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I am done with NCFCA! I am done with competitive debate for the rest of my life. While all together, this is a super depressing thought, all hope is not lost. I am moving on into a new stage in life. A new stage, that will once again be filled with trial and error. Trial and error. These two words helped shape my high school years, especially my years in NCFCA. Yes, I ran some dumb counterplans over the years. And yes, I ran some theory arguments that would make any debate coach cry. In the end though, the crazy arguments that I ran were part of the trial and error that molded me into the debater that I became. Here are the ideas that I gleaned from my trial and error days of NCFCA.

1. Talk Less, Listen More.

classroom-management-quiet When I first started debate, I was in awe of the seniors. Just to stand in the same circle as they were in was exciting to me. When the senior debaters talked about debate theory, I listened. I tried to gain whatever knowledge I could from the debaters who had already made it to the top. Looking back, I think this was one of the best things I did as a novice. I learned most of my debate theory and practical debate tips by just listening to the older debaters. Most of them had no idea who I was at the time, yet I benefited from their wisdom. My friend’s dad is a very successful businessman. He once told me that to be great at something, a person must find those who have already achieved greatness in that area, and mirror their actions. There is no need to reinvent greatness. As a younger debater, or even a older debater, seek out the top debaters in your region and listen to what they have to say. If you are a senior debater, make sure you find time to instill your knowledge of debate on the next generation.

2. Teach Don’t Preach.

Don’t get me wrong, I have nothing against pastors. Some of the men I respect the most are pastors. Very often though, I think debaters mirror pastors in their speaking style, when they should be mirroring teachers. As a debater, it is your job to convince the judge why your position is better than the opposition’s position. This is when you become a teacher. You have to take the judge to the very basics of your case, and build up from their. You should never assume your judges know the technical details of your case, because I can guarantee you that do not. Your mandate, specific evidence, and technical details of your plan should all be explained to the judge. That being said, don’t preach to the judge either. You do not need to read four pieces of evidence to the judge expelling why Iran is a threat to Israel. Any judge who watches TV knows that Iran is not a friendly country to Israel. By spending a large amount of time of these types of arguments, you are preaching to the choir when you could be educating the judge on something they do not know. Something that will win your case for you.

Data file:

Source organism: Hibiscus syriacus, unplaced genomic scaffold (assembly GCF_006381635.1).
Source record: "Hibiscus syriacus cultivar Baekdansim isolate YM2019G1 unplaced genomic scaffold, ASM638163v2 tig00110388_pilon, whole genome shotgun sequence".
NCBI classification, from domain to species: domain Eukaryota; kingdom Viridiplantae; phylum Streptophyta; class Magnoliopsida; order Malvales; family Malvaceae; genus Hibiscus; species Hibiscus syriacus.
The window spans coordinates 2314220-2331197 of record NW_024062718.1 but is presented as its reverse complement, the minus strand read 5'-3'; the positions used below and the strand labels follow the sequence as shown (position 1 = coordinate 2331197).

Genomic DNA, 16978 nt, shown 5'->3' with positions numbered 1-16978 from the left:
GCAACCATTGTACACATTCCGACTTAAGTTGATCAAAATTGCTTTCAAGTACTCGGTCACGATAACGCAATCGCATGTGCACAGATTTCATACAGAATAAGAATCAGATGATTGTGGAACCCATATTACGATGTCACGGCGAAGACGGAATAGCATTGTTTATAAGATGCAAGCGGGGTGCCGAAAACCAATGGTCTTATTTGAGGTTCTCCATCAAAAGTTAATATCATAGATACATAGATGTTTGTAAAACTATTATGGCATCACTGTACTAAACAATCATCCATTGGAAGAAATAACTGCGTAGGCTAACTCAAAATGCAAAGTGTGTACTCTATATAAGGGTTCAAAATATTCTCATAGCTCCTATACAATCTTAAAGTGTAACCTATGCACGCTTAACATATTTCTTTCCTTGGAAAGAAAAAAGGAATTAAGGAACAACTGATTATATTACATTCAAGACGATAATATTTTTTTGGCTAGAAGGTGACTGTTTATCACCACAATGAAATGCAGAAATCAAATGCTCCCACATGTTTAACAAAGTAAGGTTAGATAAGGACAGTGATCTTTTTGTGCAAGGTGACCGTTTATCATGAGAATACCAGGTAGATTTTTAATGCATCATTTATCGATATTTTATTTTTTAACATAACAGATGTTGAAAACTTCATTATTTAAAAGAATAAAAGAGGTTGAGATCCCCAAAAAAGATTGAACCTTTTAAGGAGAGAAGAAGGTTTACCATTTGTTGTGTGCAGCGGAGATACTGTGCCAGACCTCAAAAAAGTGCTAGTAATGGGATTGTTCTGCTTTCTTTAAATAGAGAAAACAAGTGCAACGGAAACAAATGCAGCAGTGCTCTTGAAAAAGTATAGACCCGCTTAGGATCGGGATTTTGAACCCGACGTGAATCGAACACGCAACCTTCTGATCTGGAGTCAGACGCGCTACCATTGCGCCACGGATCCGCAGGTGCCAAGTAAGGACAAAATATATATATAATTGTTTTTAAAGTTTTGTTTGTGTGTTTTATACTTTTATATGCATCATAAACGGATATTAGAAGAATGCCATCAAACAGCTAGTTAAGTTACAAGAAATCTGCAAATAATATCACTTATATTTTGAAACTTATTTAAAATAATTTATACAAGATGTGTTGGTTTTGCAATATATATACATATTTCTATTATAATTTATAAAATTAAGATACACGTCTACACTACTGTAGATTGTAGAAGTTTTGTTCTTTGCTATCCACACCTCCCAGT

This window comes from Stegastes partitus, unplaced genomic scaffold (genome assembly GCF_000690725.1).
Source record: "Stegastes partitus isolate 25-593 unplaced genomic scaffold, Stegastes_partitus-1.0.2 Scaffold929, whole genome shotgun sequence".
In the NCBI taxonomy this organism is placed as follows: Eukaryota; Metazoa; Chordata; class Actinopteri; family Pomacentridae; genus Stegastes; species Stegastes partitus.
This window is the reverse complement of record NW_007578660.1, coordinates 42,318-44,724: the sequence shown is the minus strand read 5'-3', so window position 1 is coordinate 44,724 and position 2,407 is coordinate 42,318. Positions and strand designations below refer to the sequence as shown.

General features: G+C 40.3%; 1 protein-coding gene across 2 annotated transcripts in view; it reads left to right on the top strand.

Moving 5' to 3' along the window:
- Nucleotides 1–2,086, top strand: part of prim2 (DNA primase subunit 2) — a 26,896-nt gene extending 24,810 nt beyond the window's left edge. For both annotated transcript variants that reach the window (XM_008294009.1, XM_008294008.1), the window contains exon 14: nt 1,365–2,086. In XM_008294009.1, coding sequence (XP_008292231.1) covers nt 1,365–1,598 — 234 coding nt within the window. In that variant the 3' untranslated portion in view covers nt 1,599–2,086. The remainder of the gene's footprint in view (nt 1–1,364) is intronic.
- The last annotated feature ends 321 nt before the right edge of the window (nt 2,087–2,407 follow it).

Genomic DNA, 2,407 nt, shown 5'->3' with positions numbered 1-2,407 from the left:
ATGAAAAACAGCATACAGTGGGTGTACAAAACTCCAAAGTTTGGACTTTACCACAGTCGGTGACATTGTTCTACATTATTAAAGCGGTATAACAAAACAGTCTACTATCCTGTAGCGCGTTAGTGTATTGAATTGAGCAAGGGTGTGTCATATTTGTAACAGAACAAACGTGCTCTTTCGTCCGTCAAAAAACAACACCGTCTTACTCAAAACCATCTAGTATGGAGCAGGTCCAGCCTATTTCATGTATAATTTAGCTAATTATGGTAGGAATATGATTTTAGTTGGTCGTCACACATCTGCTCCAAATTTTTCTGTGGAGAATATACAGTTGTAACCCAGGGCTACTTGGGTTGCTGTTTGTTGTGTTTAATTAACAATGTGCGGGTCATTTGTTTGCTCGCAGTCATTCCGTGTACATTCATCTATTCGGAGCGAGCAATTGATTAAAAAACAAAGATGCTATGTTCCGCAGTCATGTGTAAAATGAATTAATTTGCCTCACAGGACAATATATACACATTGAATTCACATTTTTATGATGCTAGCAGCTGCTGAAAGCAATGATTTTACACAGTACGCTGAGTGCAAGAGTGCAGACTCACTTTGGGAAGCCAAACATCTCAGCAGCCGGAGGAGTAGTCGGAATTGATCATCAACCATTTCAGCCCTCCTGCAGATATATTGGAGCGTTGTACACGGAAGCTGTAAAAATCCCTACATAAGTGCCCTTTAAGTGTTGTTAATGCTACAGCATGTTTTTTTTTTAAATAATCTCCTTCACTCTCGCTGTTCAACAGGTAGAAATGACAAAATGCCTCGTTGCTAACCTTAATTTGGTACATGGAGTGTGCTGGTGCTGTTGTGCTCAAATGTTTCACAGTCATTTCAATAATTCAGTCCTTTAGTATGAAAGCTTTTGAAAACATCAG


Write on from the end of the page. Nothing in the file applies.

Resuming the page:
3. Enjoy Every Minute of Debate.

clock-05It is hard for me to believe that four years flew by this fast. When people say time flies when you are having fun, they are not kidding. I have so many happy memories from NCFCA that I will take with me throughout life. Many of these memories came outside of the debate round, but debate hold its fair share of memory space. My point is to enjoy every minute of every tournament. From the time you check – in, to the time you pull out of the parking lot to go back home. Do your best, but don’t let the desire to win cause to miss the opportunity to make life long memories. It was hard me for to imagine as a sophomore that debate would ever end. I thought life would just be one NCFCA tournament after another. Sadly, that is not the case. Two years later, I am now done with NCFCA. My last debate round is one that I will never forget. Make sure to enjoy yourself so that your last debate round is an enjoyable one also! I am done with NCFCA. I am leaving fulfilled. I am leaving knowing that I had the most amazing four years of my life. Through trial an error, I achieved great heights in debate. Through trial and error I made memories that will last a life time. I knew that my time in NCFCA would eventually come to an end, and I tried to make every moment count. I would highly encourage you to do the same.

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